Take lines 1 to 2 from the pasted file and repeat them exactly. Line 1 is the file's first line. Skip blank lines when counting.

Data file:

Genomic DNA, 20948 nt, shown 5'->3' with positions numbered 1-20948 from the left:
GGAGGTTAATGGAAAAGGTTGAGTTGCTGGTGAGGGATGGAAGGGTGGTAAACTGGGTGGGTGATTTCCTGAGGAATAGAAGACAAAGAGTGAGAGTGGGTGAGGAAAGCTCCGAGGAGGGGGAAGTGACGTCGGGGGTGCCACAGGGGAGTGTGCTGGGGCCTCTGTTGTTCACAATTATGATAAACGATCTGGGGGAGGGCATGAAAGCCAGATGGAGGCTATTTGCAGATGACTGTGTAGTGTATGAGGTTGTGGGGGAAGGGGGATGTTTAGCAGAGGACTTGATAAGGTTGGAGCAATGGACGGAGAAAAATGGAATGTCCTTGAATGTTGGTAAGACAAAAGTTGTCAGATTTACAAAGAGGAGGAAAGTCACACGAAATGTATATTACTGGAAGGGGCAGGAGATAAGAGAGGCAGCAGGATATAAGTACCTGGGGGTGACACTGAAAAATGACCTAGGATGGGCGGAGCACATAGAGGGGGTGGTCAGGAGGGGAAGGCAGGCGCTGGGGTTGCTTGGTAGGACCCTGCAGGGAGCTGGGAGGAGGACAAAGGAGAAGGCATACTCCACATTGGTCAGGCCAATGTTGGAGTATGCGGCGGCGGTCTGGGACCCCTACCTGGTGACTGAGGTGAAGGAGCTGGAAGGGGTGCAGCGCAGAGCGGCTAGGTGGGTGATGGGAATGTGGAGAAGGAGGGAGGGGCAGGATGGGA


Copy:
Genomic DNA, 20948 nt, shown 5'->3' with positions numbered 1-20948 from the left:
GGAGGTTAATGGAAAAGGTTGAGTTGCTGGTGAGGGATGGAAGGGTGGTAAACTGGGTGGGTGATTTCCTGAGGAATAGAAGACAAAGAGTGAGAGTGGGTGAGGAAAGCTCCGAGGAGGGGGAAGTGACGTCGGGGGTGCCACAGGGGAGTGTGCTGGGGCCTCTGTTGTTCACAATTATGATAAACGATCTGGGGGAGGGCATGAAAGCCAGATGGAGGCTATTTGCAGATGACTGTGTAGTGTATGAGGTTGTGGGGGAAGGGGGATGTTTAGCAGAGGACTTGATAAGGTTGGAGCAATGGACGGAGAAAAATGGAATGTCCTTGAATGTTGGTAAGACAAAAGTTGTCAGATTTACAAAGAGGAGGAAAGTCACACGAAATGTATATTACTGGAAGGGGCAGGAGATAAGAGAGGCAGCAGGATATAAGTACCTGGGGGTGACACTGAAAAATGACCTAGGATGGGCGGAGCACATAGAGGGGGTGGTCAGGAGGGGAAGGCAGGCGCTGGGGTTGCTTGGTAGGACCCTGCAGGGAGCTGGGAGGAGGACAAAGGAGAAGGCATACTCCACATTGGTCAGGCCAATGTTGGAGTATGCGGCGGCGGTCTGGGACCCCTACCTGGTGACTGAGGTGAAGGAGCTGGAAGGGGTGCAGCGCAGAGCGGCTAGGTGGGTGATGGGAATGTGGAGAAGGAGGGAGGGGCAGGATGGGA